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Recommendations against legalising casinos 2003-06-12
National Economic and Social Advisory Council has created a new working group on the black economy. The group set its opinions against legalizing casino and football betting, but approves the underground lottery. The government had asked the advisory body to study the prospect of legalizing casinos, the underground lottery and football betting last year. Chairman of the working group, Sitthichoke Sricharoen, after a six-month study came to the conclusion that legalizing casino and football betting would weaken Thai society, which is shaken and unstable as it is now. A large part of the participators in the council are worried about the negative impact it would have on minors if casino and football betting were legal. They all agree there is more to lose than gain from their legalization-socially and financially. "The economic advantages were not obvious. There was no warranty that once lawful casinos were set up in Thailand, players visiting border casinos, Malaysia's Highlands and Macau would pass on to Thai casinos and the country would be given more profits from such commences," Mr Sitthichoke said. The board had recommended four key acts in order to manage gambling activities. First: Amending obsolete gambling laws. Second: Urging the government to slow down restrictions and allow traditional and local gambling actions, such as funeral gambling to take place to relieve the pressure on clients. Third: Issue a authorization to restrict times and places for gambling activities so that hiding from the police or pay bribes as they usually do to keep their illegal operations running will no longer be necessary. Fourth: Lottery, the way they see it, is not as damaging to society as casino and football betting are considered. "The secretive lottery is a way of life as well as a glimmer of hope for the poor. It occupies more than 20 million people," he said. It keeps the hope close-by and not less important-it is reachable no matter what your status is.... The underground lottery was mainly being played because state lotto did not serve the needs of the majority. It was too expensive for the lower level of society and their chances of winning were equally bad. The group suggested the government reform the lottery system if it wanted to attract the poor. The panel's suggestions are not to be accepted immediately but are soon to be re-considered by the advisory council and if an agreement will be reached, it will be sent to cabinet for an additional approval.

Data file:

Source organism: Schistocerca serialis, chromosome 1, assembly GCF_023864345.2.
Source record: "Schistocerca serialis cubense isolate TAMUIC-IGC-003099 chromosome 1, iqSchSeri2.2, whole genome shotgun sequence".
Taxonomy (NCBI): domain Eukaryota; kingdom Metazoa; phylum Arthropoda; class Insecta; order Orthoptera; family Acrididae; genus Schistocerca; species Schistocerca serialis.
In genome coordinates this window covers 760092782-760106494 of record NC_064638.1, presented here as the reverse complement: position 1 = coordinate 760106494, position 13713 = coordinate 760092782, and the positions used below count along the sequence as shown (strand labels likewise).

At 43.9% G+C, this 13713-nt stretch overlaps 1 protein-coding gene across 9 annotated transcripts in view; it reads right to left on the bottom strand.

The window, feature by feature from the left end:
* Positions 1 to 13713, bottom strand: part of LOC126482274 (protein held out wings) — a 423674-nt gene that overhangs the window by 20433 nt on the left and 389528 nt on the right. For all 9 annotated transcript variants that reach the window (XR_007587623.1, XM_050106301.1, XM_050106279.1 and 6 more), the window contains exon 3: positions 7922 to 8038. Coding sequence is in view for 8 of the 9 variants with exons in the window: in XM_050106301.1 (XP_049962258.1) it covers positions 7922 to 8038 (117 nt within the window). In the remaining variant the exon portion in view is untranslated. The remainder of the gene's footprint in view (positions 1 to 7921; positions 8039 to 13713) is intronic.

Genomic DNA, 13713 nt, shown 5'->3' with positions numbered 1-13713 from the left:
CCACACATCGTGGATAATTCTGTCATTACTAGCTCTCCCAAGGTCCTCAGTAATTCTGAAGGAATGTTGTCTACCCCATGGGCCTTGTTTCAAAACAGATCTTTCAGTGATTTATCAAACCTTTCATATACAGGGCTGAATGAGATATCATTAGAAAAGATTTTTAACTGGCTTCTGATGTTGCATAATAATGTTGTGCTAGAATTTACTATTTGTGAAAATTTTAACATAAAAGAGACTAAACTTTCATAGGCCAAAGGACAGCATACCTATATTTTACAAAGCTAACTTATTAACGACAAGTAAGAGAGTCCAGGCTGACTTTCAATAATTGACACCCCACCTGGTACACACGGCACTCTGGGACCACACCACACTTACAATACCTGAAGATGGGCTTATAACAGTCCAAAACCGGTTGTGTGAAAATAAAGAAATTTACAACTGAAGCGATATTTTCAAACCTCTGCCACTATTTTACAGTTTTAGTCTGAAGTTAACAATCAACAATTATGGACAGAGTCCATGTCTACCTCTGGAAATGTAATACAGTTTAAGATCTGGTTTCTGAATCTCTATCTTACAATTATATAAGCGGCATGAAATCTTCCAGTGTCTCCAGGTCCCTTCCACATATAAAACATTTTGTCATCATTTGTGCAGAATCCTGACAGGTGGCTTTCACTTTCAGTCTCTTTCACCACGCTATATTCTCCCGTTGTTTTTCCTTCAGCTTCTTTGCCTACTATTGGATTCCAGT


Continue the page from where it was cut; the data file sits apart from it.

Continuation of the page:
(By Liat)